Exclusive Interview With Todd Hoffman On Gold Rush


The idea of personal connection is central to Gold Rush and, in particular, the relationship between Hoffman and his father, Jack, is a core element of the show.

“You know, there’s not very many good dads out there – let’s be honest, ok? And, it’s hurting our country. You know that, and I know that – it’s no secret. So, when you have a good dad… my dad sacrificed everything for us kids. You know, he wasn’t the smartest guy in the world, he didn’t have millions of dollars, but here’s what he was – he had a relationship with God, and he was faithful to his family, and faithful to my mother, which provided a firm foundation for us kids.

”He always had a dream of going gold-mining. Well, now he’s got a little chubby kid that happens to be able to make things come true. And I created the show because this was my dad’s dream. So that was the driving force – my love for my father is the driving force to put together the biggest show in the history of the Discovery Channel. And let me tell you something – I put this show together from Sandy, Oregon, in my brown chair – over in one of my buildings in my little airport. You know, you have all these LA types that think they’re so smart and everything, well you know what? Your top show on the Discovery Channel was created by a little kid from Oregon. That’s America though. Look at it. This is the kind of stuff we can still do in America if we believe it. Try to chase out this mentality that we can’t do things, get rid of the restrictions on these little entrepreneurs, take the handcuffs off the small business guy, and let us go out there and bust some ass like we have for so many years.”

What makes the success of Gold Rush so notable is that there is so much competition in the genre. Television schedules are crammed with documentary-style reality series, each fuelled by larger-than-life personalities, all vying for audiences. Millions of people choose to tune into Gold Rush week after week, however – perhaps because of its inspirational nature. At a time when the average citizen is locked into a system of daily commutes and corporate manipulation, Gold Rush provides a window on a group of people from the same situation, who have chosen to take their fate into their own hands and make things happen.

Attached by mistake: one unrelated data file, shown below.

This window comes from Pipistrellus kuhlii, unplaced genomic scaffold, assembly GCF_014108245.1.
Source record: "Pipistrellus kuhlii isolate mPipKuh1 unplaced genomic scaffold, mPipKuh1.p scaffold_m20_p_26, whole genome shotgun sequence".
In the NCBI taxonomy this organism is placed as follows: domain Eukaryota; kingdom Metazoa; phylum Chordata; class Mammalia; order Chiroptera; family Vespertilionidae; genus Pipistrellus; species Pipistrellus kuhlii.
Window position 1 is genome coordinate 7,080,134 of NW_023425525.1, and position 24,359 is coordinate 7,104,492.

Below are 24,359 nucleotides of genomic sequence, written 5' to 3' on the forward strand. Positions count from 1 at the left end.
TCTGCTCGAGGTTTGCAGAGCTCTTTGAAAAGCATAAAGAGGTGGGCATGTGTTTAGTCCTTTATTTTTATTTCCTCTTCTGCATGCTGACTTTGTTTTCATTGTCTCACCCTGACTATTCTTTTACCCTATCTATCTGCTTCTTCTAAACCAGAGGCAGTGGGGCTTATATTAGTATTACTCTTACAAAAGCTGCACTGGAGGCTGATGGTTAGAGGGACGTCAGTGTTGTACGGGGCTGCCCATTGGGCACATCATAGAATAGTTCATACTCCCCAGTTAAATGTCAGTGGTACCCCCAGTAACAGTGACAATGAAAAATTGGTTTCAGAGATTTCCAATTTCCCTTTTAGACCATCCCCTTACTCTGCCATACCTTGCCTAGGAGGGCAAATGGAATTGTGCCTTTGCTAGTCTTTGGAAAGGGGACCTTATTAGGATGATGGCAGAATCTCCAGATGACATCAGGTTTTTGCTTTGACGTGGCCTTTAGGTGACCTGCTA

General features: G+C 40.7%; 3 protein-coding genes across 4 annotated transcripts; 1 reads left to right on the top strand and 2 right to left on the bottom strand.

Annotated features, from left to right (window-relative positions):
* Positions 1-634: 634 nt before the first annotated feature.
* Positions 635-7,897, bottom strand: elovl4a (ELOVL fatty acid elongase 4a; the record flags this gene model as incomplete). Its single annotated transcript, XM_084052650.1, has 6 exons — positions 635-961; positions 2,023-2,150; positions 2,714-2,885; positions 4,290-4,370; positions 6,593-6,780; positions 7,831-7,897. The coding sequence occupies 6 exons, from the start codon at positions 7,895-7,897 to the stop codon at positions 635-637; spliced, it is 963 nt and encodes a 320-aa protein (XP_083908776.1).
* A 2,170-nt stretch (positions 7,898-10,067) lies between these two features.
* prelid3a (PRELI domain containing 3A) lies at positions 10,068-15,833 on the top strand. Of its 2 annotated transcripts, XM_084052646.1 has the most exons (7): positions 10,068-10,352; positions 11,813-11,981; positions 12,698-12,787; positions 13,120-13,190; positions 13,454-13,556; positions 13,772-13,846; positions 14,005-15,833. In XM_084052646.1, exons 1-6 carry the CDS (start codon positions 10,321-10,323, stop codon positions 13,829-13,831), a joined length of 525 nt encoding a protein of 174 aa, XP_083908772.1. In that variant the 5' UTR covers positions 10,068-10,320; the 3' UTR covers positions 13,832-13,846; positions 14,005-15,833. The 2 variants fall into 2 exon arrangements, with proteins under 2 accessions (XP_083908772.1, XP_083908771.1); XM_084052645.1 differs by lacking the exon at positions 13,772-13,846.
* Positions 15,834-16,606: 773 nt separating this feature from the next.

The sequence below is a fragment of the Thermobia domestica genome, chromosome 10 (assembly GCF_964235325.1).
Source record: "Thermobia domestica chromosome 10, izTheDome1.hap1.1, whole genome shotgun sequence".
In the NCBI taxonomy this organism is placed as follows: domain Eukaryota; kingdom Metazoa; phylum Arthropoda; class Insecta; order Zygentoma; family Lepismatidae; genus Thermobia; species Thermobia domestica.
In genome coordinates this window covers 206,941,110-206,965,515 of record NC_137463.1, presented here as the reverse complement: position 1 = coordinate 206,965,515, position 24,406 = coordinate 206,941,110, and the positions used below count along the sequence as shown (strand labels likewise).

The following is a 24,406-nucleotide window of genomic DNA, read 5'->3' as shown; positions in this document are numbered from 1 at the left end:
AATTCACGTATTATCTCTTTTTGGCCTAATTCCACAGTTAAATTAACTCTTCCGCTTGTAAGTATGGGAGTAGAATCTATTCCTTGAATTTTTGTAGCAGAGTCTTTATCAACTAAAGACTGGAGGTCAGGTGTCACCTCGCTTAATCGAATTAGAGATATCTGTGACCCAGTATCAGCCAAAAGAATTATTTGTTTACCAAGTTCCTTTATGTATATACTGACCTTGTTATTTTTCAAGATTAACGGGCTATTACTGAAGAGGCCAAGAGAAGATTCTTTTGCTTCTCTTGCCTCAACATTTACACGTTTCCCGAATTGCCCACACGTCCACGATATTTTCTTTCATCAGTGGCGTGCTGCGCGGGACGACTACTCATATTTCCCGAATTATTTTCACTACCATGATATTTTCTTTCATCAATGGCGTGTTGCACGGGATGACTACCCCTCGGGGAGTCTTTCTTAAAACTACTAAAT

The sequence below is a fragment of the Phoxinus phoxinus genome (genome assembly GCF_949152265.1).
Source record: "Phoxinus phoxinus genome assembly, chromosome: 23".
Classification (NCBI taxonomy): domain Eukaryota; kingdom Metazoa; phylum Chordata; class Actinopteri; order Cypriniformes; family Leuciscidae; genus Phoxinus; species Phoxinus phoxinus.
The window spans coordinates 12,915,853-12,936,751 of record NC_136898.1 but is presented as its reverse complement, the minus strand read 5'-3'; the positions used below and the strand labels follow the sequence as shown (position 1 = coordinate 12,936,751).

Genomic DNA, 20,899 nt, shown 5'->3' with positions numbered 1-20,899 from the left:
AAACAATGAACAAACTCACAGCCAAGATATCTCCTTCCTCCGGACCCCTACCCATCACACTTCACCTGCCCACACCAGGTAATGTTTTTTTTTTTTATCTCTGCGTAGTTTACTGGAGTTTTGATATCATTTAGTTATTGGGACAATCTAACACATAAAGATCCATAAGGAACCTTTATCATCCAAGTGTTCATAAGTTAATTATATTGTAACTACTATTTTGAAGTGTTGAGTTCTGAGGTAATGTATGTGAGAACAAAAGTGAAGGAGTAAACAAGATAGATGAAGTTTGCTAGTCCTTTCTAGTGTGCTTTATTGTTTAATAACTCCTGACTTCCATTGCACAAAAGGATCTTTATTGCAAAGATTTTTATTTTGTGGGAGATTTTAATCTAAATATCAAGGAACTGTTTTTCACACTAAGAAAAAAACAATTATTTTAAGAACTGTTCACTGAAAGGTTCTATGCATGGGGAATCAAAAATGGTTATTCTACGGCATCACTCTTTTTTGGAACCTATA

“You got Duck Dynasty – they’re over there doing skits, they’re good guys, they’re good little skits about this, that and other, but you know what? Dude, people are in the struggle. Tupac used to rap about it – you know, being in the struggle. Well, people at home are in the struggle. You got kids that are getting bombarded with so much crap, you know, they’re struggling to keep the family together. They’re struggling to put food on the table. Deep down in their heart, they want to escape for an hour, with the fat kid in the red hat, going north to try to make something out of this adventure and feed his family. It’s like, the struggle’s part of it.

“There’s gold, you know. The economy could crash, and gold would be the only thing left, and you know, there’s an element of that too. I’m not saying everyone should panic but, you know, we are in debt as a country. Gold is a worldwide currency – you can use gold anywhere. The dollar in your pocket is just kind of a promise that there’s a value to it. But really, it’s scary – if the dollar were to crash, you need some gold in your pocket, and I think everybody kind of has… you know a lot of guys would love to have part of their portfolio in gold, you know? Or some physical gold hidden away, you know? It’s a dream for a lot of people.”